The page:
On January 30, 2020, The David C. Driskell Center for the Study of the Visual Arts and Culture of African Americans and the African Diaspora at the University of Maryland held the opening reception for it's new exhibition, Romare Bearden: Artist as Activist & Visionary.
I cleared my schedule to attend the reception since Romare Bearden is one of my favorite artists. I had a lot of anticipation for the evening, and I was not disappointed. The exhibition features more than 45 of Bearden's artworks, some familiar and many that I was seeing for the first time. I'd never seen his editorial cartoons, which poignantly expressed his social activism, and it was interesting to see pieces that focused on the power of women, which I truly admire. Here is a small sampling of some of the works in the exhibition:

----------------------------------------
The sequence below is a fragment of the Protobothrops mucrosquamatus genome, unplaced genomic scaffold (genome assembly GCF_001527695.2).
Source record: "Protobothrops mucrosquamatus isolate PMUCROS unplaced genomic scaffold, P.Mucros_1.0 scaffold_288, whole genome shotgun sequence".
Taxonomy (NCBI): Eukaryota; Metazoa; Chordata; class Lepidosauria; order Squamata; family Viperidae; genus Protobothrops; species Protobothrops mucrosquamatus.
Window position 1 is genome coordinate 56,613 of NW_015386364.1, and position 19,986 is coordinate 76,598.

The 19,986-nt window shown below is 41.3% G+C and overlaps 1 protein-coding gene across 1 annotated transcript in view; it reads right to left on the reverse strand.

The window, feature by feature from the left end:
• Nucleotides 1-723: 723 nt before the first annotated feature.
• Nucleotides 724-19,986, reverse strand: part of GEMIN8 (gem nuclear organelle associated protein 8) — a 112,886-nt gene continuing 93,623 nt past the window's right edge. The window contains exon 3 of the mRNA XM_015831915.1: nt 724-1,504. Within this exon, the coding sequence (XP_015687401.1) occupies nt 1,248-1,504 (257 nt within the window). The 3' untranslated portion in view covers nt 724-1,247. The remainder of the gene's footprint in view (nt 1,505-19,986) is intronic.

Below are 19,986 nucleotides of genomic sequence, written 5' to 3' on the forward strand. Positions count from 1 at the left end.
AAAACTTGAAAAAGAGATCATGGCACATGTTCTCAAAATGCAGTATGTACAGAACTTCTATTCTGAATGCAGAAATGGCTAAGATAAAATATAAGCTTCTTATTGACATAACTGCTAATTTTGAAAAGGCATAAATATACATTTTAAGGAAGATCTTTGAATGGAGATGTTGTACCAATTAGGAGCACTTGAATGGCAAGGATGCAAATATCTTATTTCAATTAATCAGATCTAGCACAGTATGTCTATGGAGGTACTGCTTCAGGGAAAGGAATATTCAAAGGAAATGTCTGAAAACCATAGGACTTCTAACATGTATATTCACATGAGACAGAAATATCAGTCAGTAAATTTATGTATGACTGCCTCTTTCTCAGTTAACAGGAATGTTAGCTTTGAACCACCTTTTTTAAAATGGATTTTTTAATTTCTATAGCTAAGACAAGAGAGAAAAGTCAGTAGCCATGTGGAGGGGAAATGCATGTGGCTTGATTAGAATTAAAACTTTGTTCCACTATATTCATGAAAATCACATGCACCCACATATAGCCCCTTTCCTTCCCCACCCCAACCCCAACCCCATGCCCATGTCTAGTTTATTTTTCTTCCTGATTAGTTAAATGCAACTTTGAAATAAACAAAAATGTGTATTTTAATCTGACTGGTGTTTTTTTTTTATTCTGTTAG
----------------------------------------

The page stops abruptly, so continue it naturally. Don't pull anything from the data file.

Years ago, I purchased and put together a jigsaw puzzle of Bearden's work, "Wrapping it Up at the Lafayette", which I framed and have had hanging in my home for as long as I can remember. I love it just as much now as I did when I first assembled it, and I was lucky to find a frame that suits it perfectly.
It felt particularly special for me when I spotted a print of this piece in the exhibition. While mine isn't an original, it makes me feel like I own one.
Without question, this exhibition is powerful, inspiring and a must-see. I plan to see it again before it leaves on May 1, 2020. Catch it if you can.